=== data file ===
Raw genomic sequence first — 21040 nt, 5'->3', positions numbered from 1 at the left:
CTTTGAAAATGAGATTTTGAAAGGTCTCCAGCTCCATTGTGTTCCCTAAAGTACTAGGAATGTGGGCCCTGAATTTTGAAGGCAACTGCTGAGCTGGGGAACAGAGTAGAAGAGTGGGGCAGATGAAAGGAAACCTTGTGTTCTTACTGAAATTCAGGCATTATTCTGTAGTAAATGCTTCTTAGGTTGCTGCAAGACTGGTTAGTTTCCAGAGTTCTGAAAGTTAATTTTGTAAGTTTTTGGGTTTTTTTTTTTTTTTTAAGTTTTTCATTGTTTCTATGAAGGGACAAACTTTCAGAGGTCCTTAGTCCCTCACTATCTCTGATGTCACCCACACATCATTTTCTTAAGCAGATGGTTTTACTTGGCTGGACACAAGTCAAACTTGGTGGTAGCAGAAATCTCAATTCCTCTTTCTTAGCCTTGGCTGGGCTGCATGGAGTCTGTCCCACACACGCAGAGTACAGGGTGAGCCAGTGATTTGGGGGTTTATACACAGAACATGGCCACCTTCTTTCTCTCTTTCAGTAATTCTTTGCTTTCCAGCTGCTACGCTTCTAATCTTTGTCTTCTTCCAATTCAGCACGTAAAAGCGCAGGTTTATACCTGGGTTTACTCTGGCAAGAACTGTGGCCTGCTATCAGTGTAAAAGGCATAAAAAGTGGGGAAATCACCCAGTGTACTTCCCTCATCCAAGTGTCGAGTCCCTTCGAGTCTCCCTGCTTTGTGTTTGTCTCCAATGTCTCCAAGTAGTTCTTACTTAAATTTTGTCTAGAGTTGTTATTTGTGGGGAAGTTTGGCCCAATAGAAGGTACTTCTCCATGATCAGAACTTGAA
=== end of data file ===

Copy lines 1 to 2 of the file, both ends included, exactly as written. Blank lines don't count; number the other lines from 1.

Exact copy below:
Raw genomic sequence first — 21040 nt, 5'->3', positions numbered from 1 at the left:
CTTTGAAAATGAGATTTTGAAAGGTCTCCAGCTCCATTGTGTTCCCTAAAGTACTAGGAATGTGGGCCCTGAATTTTGAAGGCAACTGCTGAGCTGGGGAACAGAGTAGAAGAGTGGGGCAGATGAAAGGAAACCTTGTGTTCTTACTGAAATTCAGGCATTATTCTGTAGTAAATGCTTCTTAGGTTGCTGCAAGACTGGTTAGTTTCCAGAGTTCTGAAAGTTAATTTTGTAAGTTTTTGGGTTTTTTTTTTTTTTTTAAGTTTTTCATTGTTTCTATGAAGGGACAAACTTTCAGAGGTCCTTAGTCCCTCACTATCTCTGATGTCACCCACACATCATTTTCTTAAGCAGATGGTTTTACTTGGCTGGACACAAGTCAAACTTGGTGGTAGCAGAAATCTCAATTCCTCTTTCTTAGCCTTGGCTGGGCTGCATGGAGTCTGTCCCACACACGCAGAGTACAGGGTGAGCCAGTGATTTGGGGGTTTATACACAGAACATGGCCACCTTCTTTCTCTCTTTCAGTAATTCTTTGCTTTCCAGCTGCTACGCTTCTAATCTTTGTCTTCTTCCAATTCAGCACGTAAAAGCGCAGGTTTATACCTGGGTTTACTCTGGCAAGAACTGTGGCCTGCTATCAGTGTAAAAGGCATAAAAAGTGGGGAAATCACCCAGTGTACTTCCCTCATCCAAGTGTCGAGTCCCTTCGAGTCTCCCTGCTTTGTGTTTGTCTCCAATGTCTCCAAGTAGTTCTTACTTAAATTTTGTCTAGAGTTGTTATTTGTGGGGAAGTTTGGCCCAATAGAAGGTACTTCTCCATGATCAGAACTTGAA